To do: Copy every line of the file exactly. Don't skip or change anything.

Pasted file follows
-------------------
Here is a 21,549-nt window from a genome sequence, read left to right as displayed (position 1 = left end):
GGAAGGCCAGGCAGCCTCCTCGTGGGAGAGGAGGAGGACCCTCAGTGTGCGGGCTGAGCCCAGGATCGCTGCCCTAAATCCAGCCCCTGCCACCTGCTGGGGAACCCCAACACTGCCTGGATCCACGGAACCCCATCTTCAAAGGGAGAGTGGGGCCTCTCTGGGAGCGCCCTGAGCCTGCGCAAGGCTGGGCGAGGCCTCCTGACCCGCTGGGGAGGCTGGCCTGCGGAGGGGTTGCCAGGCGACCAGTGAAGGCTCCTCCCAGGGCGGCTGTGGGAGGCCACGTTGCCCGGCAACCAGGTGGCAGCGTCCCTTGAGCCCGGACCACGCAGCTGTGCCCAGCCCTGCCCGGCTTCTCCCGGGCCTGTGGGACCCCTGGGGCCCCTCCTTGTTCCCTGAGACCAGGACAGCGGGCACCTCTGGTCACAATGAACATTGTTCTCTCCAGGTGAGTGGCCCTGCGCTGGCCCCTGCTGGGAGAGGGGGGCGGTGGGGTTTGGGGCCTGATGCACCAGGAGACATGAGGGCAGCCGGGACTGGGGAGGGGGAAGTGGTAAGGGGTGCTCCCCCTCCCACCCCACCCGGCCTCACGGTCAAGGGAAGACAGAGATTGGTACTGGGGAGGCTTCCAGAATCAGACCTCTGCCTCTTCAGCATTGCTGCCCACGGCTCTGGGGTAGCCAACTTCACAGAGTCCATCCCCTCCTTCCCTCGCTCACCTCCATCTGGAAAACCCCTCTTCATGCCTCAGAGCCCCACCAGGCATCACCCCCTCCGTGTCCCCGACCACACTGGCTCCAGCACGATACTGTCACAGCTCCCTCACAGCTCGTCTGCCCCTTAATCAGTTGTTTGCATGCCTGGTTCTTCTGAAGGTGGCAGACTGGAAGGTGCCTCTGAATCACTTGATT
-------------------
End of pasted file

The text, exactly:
Here is a 21,549-nt window from a genome sequence, read left to right as displayed (position 1 = left end):
GGAAGGCCAGGCAGCCTCCTCGTGGGAGAGGAGGAGGACCCTCAGTGTGCGGGCTGAGCCCAGGATCGCTGCCCTAAATCCAGCCCCTGCCACCTGCTGGGGAACCCCAACACTGCCTGGATCCACGGAACCCCATCTTCAAAGGGAGAGTGGGGCCTCTCTGGGAGCGCCCTGAGCCTGCGCAAGGCTGGGCGAGGCCTCCTGACCCGCTGGGGAGGCTGGCCTGCGGAGGGGTTGCCAGGCGACCAGTGAAGGCTCCTCCCAGGGCGGCTGTGGGAGGCCACGTTGCCCGGCAACCAGGTGGCAGCGTCCCTTGAGCCCGGACCACGCAGCTGTGCCCAGCCCTGCCCGGCTTCTCCCGGGCCTGTGGGACCCCTGGGGCCCCTCCTTGTTCCCTGAGACCAGGACAGCGGGCACCTCTGGTCACAATGAACATTGTTCTCTCCAGGTGAGTGGCCCTGCGCTGGCCCCTGCTGGGAGAGGGGGGCGGTGGGGTTTGGGGCCTGATGCACCAGGAGACATGAGGGCAGCCGGGACTGGGGAGGGGGAAGTGGTAAGGGGTGCTCCCCCTCCCACCCCACCCGGCCTCACGGTCAAGGGAAGACAGAGATTGGTACTGGGGAGGCTTCCAGAATCAGACCTCTGCCTCTTCAGCATTGCTGCCCACGGCTCTGGGGTAGCCAACTTCACAGAGTCCATCCCCTCCTTCCCTCGCTCACCTCCATCTGGAAAACCCCTCTTCATGCCTCAGAGCCCCACCAGGCATCACCCCCTCCGTGTCCCCGACCACACTGGCTCCAGCACGATACTGTCACAGCTCCCTCACAGCTCGTCTGCCCCTTAATCAGTTGTTTGCATGCCTGGTTCTTCTGAAGGTGGCAGACTGGAAGGTGCCTCTGAATCACTTGATT